Medical care priced at $1 in 2008 $1.27 in 2016

Medical Care Inflation Calculator


Prices for Medical Care, 2008-2016 ($1)

According to the U.S. Bureau of Labor Statistics, prices for medical care were 27.36% higher in 2016 versus 2008 (a $0.27 difference in value).

Between 2008 and 2016: Medical care experienced an average inflation rate of 3.07% per year. This rate of change indicates significant inflation. In other words, medical care costing $1 in the year 2008 would cost $1.27 in 2016 for an equivalent purchase. Compared to the overall inflation rate of 1.37% during this same period, inflation for medical care was higher.

In the year 2008: Pricing changed by 3.71%, which is above the average yearly change for medical care during the 2008-2016 time period. Compared to inflation for all items in 2008 (3.84%), inflation for medical care was lower.

Price Inflation for Medical care since 1935

Consumer Price Index, U.S. Bureau of Labor Statistics
Years with the largest changes in pricing: 1975 (12.06%), 1982 (11.60%), and 1980 (10.95%).

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Buying power of $1.00 since 2008

Below are calculations of equivalent buying power for Medical care, over time, for $1 beginning in 2008. Each of the amounts below is equivalent in terms of what it could buy at the time:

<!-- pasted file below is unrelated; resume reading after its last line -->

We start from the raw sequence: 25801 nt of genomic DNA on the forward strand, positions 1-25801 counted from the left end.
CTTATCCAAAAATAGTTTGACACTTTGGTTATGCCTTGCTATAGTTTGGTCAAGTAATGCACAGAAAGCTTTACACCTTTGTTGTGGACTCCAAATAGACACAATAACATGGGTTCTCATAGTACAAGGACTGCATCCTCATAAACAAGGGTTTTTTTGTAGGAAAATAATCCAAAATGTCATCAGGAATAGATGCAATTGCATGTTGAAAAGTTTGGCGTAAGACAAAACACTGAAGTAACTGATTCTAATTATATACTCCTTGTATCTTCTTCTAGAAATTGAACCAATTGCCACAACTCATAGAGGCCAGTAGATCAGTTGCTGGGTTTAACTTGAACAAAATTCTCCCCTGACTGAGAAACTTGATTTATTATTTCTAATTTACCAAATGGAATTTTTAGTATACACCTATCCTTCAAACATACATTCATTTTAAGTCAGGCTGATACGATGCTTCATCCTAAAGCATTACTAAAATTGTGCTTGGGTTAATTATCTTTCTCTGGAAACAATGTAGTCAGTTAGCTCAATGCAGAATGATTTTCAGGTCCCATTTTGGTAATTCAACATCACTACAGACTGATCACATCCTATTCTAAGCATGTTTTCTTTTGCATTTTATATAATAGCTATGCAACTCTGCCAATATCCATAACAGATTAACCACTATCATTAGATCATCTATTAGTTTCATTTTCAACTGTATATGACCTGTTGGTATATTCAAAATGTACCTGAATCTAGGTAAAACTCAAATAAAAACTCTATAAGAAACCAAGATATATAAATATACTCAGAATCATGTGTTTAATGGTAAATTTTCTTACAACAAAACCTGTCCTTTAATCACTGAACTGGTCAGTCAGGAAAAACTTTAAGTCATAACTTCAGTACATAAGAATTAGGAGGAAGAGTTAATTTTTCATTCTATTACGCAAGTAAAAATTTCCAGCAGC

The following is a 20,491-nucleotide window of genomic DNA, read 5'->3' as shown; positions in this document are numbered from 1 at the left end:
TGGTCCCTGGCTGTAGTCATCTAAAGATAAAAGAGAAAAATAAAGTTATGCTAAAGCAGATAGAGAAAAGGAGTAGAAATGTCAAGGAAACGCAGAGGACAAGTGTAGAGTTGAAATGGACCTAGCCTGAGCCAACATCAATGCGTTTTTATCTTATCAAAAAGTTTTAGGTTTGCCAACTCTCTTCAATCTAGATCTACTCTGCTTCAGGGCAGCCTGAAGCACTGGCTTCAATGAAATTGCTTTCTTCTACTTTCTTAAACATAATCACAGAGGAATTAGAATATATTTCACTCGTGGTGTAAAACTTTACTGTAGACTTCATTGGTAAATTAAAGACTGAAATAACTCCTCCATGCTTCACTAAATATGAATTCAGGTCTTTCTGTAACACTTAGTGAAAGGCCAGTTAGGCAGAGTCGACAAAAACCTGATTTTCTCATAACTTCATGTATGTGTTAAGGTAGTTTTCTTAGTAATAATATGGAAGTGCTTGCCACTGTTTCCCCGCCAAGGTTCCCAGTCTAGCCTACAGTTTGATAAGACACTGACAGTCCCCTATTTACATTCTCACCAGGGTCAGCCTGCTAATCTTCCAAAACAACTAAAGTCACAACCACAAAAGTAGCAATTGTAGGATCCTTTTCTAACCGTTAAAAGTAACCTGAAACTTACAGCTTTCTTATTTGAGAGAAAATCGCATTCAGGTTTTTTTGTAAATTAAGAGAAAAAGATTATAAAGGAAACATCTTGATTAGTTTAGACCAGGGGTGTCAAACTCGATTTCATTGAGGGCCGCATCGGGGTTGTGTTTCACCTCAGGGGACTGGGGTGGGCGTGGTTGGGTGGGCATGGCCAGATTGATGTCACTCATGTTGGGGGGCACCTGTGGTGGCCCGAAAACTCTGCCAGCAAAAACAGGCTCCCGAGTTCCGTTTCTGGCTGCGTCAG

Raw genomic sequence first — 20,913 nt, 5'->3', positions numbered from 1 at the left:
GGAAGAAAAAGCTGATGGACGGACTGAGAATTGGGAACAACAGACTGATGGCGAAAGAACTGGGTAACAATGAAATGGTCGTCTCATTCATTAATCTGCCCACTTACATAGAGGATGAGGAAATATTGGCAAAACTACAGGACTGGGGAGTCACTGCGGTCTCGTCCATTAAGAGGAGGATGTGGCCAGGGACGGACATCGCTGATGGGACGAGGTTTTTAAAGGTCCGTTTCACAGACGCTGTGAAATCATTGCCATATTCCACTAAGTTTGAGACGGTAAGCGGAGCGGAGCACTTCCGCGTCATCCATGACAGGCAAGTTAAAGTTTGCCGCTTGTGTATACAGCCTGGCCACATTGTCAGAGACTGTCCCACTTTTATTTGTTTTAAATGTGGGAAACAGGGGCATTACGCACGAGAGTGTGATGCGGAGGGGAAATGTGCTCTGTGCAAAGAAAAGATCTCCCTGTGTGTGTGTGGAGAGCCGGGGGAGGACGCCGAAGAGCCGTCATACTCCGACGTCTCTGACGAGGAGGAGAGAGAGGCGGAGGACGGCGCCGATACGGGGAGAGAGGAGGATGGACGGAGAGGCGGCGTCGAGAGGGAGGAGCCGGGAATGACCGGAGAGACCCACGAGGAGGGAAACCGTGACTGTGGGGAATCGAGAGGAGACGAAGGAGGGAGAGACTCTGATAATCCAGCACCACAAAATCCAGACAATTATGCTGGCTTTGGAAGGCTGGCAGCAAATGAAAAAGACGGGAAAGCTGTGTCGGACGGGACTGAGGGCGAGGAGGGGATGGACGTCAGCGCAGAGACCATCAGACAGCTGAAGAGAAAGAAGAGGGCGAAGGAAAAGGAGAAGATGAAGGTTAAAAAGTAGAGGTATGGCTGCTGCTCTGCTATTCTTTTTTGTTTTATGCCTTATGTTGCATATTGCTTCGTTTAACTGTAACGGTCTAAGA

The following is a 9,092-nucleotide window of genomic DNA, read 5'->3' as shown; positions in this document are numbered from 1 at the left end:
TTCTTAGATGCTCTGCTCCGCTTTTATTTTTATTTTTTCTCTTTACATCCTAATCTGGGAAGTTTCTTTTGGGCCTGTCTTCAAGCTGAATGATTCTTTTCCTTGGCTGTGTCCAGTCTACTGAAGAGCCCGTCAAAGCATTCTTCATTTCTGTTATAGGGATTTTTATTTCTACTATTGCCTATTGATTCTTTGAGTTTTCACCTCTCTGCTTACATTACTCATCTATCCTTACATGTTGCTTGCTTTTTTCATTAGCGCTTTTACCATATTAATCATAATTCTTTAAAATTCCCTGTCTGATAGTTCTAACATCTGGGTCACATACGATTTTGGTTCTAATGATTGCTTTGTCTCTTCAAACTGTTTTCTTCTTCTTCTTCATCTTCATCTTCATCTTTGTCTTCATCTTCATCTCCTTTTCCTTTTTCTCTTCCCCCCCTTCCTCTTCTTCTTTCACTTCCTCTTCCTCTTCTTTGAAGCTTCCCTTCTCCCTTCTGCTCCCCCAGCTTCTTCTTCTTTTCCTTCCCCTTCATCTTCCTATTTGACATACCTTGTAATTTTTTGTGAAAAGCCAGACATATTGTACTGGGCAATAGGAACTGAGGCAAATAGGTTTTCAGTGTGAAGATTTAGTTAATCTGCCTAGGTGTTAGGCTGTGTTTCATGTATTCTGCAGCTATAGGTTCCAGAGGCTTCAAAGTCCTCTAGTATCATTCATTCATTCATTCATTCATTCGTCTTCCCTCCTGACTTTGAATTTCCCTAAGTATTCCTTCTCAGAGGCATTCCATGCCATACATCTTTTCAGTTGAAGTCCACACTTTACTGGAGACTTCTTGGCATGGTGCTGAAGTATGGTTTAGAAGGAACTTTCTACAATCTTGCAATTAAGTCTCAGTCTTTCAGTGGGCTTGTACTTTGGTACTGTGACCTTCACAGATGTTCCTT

YearUSD ValueInflation Rate

* Not final. See inflation summary for latest details.
** Extended periods of 0% inflation usually indicate incomplete underlying data. This can manifest as a sharp increase in inflation later on.

Raw Consumer Price Index data from U.S. Bureau of Labor Statistics for Medical care:


Adjust medical care prices for inflation

Start with the inflation rate formula:

CPI in 2016 / CPI in 2008 * 2008 USD value = 2016 USD value

Then plug in historical CPI values from above. The CPI for Medical care was 364.065 in the year 2008 and 463.675 in 2016:

463.675 / 364.065 * $1 = $1.27

Therefore, according to U.S. Bureau of Labor Statistics, $1 in 2008 has the same "purchasing power" as $1.27 in 2016 (in the CPI category of Medical care).

Source: U.S. Bureau of Labor Statistics began tracking the Consumer Price Index for Medical care in 1935. In addition to medical care, the index produces monthly data on changes in prices paid by urban consumers for a variety of goods and services.

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